Staten Island ferry
Riding on a very quiet Staten Island ferry

Our outward crossing was busy with commuters but we had no difficulty finding seats and on our return to Manhattan it was almost empty affording us good night time photo opportunities of both the Statue of Liberty and the Manhattan skyline.   For the best views remember to sit on the right hand side of the ferry when travelling towards Staten Island and on the left for the return journey,  the ferry being double ended and therefore it does not turn round.

Night view from the Staten Island Ferry
Night view from the Staten Island Ferry

Leaving the ferry we took the subway to Court Street over in Brooklyn where we walked down to the DUMBO district (Down Under the Manhattan Bridge Overpass) where we tucked into delicious burgers at Shake Shack.  This branch, overlooking Brooklyn Bridge was much nicer than the one near the American Museum of Natural History.  The interior is created from reclaimed wooden factory beams from the local neighbourhood and a corner fireplace made it warm and cosy on a cold January evening.  We returned to the hotel feeling tired after another fun day exploring New York.

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49 thoughts on “Day 5. Riding the Roosevelt Tramway and walking the High Line, New York City

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  15. My whole family is from New York so it is fascinating to see another perspective. We would never go to Roosevelt Island yet took the bus from Astoria to the Manhattan around it every St. Patrick’s day for years. I don’t know how many times I have seen that gondola. It took me a long time to start over as a tourist and go back to so many of those sites and truly experience New York. I am so glad you found the Highline. We stumbled upon it looking at old family history. The architecture along it is amazing and I have been back in all seasons and it is just as amazing each time. The Flatiron Building is my favorite building in the city. I have a picture on my wall from a photographer selling his photos on the street. It is an inspiration whenever I set out to photograph. Hate to say, I have never been to Staten Island. Glad to see your photos and realize what I am missing. Have fun in New York.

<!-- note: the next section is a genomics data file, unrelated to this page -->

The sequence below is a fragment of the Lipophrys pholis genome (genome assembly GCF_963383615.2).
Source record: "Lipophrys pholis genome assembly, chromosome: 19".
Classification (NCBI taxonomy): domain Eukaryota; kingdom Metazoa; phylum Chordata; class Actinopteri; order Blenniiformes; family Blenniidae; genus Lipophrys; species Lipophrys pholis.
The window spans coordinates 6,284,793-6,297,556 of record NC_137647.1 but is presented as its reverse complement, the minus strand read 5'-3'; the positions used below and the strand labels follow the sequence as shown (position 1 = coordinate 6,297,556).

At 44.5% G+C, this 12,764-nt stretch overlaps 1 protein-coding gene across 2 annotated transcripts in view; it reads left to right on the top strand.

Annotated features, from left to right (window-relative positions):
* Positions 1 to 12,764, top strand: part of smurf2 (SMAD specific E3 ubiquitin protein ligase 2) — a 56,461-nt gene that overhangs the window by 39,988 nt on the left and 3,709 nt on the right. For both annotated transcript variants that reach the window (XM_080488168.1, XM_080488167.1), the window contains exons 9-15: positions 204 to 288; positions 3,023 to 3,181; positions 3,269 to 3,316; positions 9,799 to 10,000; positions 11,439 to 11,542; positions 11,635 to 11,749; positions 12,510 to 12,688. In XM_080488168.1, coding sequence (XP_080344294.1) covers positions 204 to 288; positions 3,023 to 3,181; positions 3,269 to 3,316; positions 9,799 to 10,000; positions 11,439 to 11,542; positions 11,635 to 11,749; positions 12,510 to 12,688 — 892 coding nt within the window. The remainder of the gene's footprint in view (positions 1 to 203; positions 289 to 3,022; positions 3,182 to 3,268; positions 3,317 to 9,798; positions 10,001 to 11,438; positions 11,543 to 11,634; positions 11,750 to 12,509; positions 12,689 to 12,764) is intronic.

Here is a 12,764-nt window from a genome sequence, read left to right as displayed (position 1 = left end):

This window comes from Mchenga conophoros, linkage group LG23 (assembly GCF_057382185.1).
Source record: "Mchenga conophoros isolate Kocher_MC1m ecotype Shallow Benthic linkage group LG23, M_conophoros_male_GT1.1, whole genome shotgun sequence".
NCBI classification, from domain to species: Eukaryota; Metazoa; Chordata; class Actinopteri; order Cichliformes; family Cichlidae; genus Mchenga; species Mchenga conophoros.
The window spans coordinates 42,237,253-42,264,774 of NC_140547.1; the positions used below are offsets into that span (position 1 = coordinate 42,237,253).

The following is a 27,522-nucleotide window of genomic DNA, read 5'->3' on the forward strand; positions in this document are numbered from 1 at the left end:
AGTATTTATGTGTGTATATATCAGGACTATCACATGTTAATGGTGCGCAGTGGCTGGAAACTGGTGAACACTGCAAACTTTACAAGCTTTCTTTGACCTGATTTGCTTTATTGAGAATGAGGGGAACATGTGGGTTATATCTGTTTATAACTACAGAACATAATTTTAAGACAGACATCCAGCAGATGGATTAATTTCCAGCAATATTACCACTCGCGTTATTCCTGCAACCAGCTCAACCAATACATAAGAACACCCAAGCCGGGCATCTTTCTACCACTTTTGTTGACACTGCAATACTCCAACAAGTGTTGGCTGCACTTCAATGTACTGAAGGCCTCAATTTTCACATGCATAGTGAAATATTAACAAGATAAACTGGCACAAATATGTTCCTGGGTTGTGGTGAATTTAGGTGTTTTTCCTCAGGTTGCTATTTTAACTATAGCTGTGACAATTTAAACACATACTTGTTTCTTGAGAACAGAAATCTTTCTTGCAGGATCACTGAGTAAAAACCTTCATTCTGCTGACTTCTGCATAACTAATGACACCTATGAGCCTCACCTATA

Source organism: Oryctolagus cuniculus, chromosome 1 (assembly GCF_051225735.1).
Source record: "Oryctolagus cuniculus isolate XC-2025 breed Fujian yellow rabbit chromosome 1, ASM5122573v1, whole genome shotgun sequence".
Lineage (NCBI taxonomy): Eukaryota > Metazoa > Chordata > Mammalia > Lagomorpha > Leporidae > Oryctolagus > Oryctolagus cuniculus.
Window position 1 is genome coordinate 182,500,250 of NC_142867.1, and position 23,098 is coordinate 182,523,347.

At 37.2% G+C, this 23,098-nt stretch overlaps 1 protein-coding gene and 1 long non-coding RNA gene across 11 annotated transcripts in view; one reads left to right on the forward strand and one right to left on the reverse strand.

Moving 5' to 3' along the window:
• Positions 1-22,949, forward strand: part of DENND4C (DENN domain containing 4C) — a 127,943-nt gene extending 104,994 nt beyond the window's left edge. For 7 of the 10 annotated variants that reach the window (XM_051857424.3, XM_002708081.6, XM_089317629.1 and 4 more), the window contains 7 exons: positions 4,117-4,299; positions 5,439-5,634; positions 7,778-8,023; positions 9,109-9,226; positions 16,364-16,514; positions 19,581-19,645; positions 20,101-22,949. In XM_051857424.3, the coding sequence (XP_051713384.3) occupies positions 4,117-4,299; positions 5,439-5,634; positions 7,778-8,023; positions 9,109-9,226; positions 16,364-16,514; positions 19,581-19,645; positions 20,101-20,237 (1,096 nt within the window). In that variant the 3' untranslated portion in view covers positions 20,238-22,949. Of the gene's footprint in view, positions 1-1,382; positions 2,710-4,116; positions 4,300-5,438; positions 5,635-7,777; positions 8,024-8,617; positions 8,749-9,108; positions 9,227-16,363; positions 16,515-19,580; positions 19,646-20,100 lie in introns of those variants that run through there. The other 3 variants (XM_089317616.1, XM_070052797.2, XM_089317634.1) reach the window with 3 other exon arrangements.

Liked by 2 people

  16. Another great post, Marion. Despite visiting all the states (except Alaska), I’ve only ever driven up through NYC without stopping as I was in a rush to get to Boston. I feel NYC deserves a proper visit and your posts are a mine of information and I know how time consuming it is to get all the facts in as well as the photos……so well done you !

    Liked by 2 people

  17. Love your picture of the Flatiron – it’s fantastic. Never been to Roosevelt Island in all our times in NYC but it sounds great and the cable car looks like fun. I’m also so keen to go back and walk the High Line – making lots of notes from your post!!

    Liked by 1 person

    1. The cable car and walk along the shoreline at Roosevelt Island were great and you will definitely enjoy walking the High Line. It’s good to return to a favourite city and explore new places as well as returning to old favourites. What’s so nice about blogging is that we can learn so much from like minded travellers that we might not find in guide books!

      Liked by 1 person